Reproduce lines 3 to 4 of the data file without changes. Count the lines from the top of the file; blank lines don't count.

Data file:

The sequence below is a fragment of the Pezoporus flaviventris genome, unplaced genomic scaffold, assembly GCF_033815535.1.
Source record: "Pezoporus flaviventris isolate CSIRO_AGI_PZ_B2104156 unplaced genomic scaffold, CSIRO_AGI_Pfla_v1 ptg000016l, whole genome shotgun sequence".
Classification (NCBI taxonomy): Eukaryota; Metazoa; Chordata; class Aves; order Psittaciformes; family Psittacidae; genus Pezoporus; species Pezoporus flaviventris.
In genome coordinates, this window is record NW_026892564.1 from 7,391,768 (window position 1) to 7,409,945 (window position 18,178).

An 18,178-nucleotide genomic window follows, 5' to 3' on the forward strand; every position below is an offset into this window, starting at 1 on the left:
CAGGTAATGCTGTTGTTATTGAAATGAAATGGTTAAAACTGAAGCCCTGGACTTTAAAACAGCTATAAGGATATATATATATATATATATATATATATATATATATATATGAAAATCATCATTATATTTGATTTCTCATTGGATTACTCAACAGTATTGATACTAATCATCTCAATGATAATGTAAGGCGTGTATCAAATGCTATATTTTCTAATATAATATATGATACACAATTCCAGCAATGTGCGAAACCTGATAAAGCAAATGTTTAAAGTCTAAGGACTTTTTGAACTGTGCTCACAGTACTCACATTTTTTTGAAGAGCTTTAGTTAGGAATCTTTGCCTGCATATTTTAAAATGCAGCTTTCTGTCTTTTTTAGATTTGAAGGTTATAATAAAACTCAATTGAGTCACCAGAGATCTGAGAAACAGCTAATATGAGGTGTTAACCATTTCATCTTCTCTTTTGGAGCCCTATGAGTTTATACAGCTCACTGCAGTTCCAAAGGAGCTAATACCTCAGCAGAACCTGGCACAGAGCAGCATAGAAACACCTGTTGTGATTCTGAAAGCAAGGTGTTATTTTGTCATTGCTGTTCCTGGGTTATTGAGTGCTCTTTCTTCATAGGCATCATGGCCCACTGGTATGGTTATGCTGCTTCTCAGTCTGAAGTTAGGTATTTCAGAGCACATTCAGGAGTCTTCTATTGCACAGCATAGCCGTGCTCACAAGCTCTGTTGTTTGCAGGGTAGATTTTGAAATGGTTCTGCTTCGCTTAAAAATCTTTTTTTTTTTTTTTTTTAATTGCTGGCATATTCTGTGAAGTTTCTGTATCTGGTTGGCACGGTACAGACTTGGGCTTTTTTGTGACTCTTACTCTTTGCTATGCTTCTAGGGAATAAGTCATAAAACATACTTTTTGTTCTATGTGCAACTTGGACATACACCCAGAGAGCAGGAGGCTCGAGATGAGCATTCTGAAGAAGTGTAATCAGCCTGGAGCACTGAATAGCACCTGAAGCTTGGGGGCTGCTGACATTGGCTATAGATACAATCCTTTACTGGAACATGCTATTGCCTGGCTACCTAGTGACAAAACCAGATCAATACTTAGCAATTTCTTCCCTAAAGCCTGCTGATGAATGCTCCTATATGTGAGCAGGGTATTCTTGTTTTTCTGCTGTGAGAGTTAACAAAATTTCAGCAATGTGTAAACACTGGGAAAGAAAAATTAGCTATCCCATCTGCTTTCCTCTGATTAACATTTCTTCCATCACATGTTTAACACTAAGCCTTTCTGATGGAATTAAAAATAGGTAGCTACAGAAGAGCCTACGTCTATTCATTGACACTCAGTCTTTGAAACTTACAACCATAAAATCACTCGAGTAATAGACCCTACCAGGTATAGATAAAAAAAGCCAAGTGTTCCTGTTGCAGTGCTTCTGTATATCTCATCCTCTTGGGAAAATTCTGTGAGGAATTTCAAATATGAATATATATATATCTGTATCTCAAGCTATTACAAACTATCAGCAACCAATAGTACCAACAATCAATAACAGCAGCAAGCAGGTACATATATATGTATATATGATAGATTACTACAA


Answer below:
Classification (NCBI taxonomy): Eukaryota; Metazoa; Chordata; class Aves; order Psittaciformes; family Psittacidae; genus Pezoporus; species Pezoporus flaviventris.
In genome coordinates, this window is record NW_026892564.1 from 7,391,768 (window position 1) to 7,409,945 (window position 18,178).